Age: 23, credited to Topsham, VTVITALS
Birth: 1838, Topsham, VTADDITIONAL INFORMATION
Alias?: None notedDESCENDANTS
West Topsham Cemetery, Topsham, VT
Check the cemetery for location/directions
and other veterans who may be buried there.
William Bagley, whose death was recorded last week in the Herald, was born in the town of Topsham, Vermont, Feb. 5, 1838, the son of Capt. Daniel and Louise Bullard Bagley. His education was received in the little "Red School House", of the early days.
In response to an urgent call from the Secretary of War in September 1861, Gov. Fairbanks issued orders for the raising and organizing of the 6th Vermont Regiment. In less than two weeks the regiment was raised and ordered to rendezvous at Montpelier. Mr. Bagley enlisted in Co, B., Capt. Alonzo Hutchinson, and on the 19th of October the regiment started for the front, where one year later it became part of the Old Vermont Brigade, Second Division, Sixth Army Corps.
At the battle of Savage Station he was taken prisoner, and spent four months in Libby Prison, Richmond, Va., after which he was exchanged and returned to his regiment and company, and participated in all the following engagements of his regiment. His term of enlistment having expired, he was mustered out Oct. 28, 1864, having served his country a little more than three years.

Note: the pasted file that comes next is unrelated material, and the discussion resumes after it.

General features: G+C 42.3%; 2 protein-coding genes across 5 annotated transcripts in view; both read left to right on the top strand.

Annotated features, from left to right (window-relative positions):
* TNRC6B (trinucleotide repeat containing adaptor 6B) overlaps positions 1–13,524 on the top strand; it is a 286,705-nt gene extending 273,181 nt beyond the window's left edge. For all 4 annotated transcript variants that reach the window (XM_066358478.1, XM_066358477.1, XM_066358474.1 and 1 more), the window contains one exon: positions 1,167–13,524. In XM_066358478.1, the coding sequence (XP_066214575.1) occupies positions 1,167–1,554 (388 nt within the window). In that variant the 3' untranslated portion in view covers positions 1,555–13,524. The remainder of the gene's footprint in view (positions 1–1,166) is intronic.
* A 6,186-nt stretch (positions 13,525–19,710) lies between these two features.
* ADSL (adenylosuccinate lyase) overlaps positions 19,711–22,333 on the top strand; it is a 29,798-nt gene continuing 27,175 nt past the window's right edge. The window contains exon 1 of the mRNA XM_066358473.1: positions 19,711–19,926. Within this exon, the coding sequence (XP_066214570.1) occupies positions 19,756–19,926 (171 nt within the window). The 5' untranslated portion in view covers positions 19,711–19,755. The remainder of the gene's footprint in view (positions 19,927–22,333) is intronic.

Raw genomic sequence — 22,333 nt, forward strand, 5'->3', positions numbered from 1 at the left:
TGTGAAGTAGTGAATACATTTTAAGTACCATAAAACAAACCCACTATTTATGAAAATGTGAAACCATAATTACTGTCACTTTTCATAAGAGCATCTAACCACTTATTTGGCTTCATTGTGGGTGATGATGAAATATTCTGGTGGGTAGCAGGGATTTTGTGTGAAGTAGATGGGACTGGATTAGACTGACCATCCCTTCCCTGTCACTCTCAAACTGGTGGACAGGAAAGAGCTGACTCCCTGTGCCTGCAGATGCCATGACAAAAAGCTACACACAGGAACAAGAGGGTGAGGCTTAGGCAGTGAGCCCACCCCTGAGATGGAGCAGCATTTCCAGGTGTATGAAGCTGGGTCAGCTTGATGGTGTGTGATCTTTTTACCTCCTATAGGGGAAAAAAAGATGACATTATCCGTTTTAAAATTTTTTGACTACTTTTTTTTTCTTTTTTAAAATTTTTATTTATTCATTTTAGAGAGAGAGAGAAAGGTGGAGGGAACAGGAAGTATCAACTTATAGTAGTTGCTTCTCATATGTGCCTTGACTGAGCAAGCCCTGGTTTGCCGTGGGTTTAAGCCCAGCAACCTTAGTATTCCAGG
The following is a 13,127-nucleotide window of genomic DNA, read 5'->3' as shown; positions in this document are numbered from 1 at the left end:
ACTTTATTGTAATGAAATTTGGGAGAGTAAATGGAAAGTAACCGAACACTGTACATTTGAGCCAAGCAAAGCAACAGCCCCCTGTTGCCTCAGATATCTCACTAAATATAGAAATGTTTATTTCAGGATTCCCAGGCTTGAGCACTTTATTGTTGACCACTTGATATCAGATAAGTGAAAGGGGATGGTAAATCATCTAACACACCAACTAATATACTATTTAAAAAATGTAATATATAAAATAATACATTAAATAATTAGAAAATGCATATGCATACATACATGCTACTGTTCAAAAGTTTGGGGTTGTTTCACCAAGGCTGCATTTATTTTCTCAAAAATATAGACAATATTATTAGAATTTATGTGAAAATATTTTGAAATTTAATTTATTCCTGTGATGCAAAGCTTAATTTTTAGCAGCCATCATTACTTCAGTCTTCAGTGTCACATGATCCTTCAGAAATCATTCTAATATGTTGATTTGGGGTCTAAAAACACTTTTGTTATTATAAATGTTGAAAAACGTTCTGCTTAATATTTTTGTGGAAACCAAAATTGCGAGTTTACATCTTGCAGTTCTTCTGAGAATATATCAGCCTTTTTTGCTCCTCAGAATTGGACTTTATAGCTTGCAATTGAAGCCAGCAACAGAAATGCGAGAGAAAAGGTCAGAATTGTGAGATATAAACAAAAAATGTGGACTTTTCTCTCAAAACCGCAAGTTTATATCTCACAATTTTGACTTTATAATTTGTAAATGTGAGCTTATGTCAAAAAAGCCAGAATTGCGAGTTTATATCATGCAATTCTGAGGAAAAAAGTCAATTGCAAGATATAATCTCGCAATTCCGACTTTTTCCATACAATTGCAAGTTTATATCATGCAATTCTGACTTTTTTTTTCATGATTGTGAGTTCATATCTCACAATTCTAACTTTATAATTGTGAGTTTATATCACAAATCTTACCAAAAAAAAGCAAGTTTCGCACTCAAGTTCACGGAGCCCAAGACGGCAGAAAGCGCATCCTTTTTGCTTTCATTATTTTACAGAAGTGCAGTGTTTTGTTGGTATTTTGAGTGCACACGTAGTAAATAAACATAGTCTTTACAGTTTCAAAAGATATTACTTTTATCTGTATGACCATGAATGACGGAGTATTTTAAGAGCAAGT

Returning to his old home in Topsham he married Mary C. Bagley. To them one son, E. J. Bagley was born. For several years he followed the carpenter's trade. After the death of his wife Mary, Sept 30, 1874, he followed the business of millwright. In 1880 he married Miss Carrie C. Wallace, of his hometown. In 1904 he moved to Island Pond, and for several years was connected to the Y.M.C.A. work.
During the last four years he has made his home principally with Mrs. Bagley's niece, Mrs. C. W. Cameron, of White River Junction. He leaves a widow and one son, E. J. Bagley, of this place. William Bagley was a man of sterling character, a Christian gentleman, whose daily life was full of kind deeds and helpful acts. He always took a great interest in the young people, church work, and the progress of his home town.
The hardship and suffering of prison life sapped his vitality, and many years of his life has been passed in feeble health. During these days he was always cheerful and took a kindly interest in the welfare of all with whom he came in contact. The influence of such lives go on long after the mortal man has passed away.
He will be mourned and missed by friends and relatives in his old hometown, and a wide circle of friends where he has since made his home.
Essex County Herald, June 28, 1918
Courtesy of Deanna French.